Jailed WikiLeaks founder Julian Assange has told his mother that the broad condemnation of his work by the U.S. government and its allies has "increased my determination" to continue publishing secret American diplomatic cables.
Christine Assange visited her son in a London prison Monday, a day before he was due to stand before a British magistrate deciding whether the Australian should be extradited to Sweden for questioning on rape and other sexual misconduct claims.
Australia's Seven Network asked Christine Assange to present her son with one question during their visit, according to the Reuters news agency; "was it worth it?"
"My convictions are unfaltering. I remain true to the ideals I have expressed. This circumstance shall not shake them," said Assange, according to his mother who supplied a written statement of her son's answer. "If anything this process has increased my determination that they are true and correct."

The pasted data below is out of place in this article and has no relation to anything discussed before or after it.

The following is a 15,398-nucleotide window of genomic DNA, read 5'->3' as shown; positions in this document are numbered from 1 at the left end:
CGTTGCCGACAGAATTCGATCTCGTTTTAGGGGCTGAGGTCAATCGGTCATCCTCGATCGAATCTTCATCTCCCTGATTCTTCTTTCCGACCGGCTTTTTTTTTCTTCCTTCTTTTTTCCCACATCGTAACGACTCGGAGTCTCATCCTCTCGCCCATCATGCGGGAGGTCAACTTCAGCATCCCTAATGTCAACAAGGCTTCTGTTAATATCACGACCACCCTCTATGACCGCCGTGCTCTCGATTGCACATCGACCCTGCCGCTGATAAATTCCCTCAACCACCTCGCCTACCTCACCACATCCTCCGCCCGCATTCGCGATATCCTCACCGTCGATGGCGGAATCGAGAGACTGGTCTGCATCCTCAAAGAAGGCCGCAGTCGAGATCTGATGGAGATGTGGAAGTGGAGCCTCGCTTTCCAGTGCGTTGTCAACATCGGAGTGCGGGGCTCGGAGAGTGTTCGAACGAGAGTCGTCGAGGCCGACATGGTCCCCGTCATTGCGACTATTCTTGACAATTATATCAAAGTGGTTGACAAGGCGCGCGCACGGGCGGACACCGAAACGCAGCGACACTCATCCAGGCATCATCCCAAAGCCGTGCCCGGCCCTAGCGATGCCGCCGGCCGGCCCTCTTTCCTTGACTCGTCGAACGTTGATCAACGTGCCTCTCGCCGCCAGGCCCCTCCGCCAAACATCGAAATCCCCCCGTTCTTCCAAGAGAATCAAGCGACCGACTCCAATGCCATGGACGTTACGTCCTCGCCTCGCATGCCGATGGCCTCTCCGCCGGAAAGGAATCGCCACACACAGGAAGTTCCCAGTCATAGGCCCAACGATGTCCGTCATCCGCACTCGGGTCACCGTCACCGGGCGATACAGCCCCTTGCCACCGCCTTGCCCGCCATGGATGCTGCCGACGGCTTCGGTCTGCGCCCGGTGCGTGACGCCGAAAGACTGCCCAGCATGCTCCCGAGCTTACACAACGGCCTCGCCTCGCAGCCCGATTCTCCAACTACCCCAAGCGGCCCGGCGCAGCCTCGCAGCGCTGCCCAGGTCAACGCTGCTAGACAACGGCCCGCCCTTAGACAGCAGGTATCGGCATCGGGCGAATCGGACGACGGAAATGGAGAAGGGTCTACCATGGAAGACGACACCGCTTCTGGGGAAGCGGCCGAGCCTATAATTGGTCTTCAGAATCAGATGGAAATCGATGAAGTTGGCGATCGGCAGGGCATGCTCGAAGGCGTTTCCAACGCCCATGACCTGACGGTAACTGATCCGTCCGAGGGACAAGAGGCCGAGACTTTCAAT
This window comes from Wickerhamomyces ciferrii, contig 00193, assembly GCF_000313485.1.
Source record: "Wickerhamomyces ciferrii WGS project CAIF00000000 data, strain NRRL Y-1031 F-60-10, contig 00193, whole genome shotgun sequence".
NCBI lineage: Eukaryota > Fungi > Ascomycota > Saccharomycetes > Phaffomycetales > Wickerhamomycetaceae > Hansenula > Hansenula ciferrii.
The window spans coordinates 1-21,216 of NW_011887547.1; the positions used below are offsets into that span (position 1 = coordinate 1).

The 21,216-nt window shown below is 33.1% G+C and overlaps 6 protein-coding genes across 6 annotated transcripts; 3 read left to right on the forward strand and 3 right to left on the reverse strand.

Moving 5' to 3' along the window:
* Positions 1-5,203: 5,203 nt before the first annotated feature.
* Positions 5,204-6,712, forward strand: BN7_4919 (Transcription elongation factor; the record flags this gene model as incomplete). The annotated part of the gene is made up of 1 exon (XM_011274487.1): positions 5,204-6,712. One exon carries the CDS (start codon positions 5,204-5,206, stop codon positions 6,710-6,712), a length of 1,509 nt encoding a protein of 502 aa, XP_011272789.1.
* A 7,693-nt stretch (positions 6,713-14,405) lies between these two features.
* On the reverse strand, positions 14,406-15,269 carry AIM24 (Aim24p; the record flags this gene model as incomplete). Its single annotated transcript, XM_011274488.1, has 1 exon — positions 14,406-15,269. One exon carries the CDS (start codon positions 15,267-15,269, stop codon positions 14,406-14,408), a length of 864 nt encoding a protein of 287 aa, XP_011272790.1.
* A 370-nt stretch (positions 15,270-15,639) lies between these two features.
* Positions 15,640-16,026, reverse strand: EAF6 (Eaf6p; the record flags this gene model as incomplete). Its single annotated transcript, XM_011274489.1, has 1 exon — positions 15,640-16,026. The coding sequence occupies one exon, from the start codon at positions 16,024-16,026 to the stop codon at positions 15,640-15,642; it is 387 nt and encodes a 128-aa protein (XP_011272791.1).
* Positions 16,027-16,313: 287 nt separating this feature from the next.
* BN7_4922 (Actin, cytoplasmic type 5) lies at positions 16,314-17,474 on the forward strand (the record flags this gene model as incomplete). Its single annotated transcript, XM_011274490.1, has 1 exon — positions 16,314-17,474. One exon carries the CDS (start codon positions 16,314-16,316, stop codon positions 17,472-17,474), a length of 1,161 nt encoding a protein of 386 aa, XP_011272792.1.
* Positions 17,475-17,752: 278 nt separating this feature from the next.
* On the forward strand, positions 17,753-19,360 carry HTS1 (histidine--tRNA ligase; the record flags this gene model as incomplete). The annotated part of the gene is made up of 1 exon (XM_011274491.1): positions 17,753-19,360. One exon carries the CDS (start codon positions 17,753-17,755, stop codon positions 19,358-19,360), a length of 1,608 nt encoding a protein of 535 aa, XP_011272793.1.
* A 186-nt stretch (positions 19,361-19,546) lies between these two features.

The WikiLeaks boss also berated a handful of large corporations which have ended their relations with his organization -- some of them admittedly under huge pressure from American politicians to do so.
"We now know that Visa, Mastercard, Paypal and others are instruments of U.S. foreign policy. It's not something we knew before," he charged in the statement provided by his mother. "I am calling for the world to protect my work and my people from these illegal and immoral attacks."
Christine Assange told Network Seven she had conveyed to her son, "how people from all over the world, all sorts of countries were standing up with placards and screaming out for his freedom and justice and he was very heartened by that," she said. "As a mother I am asking the world to stand up for my brave son."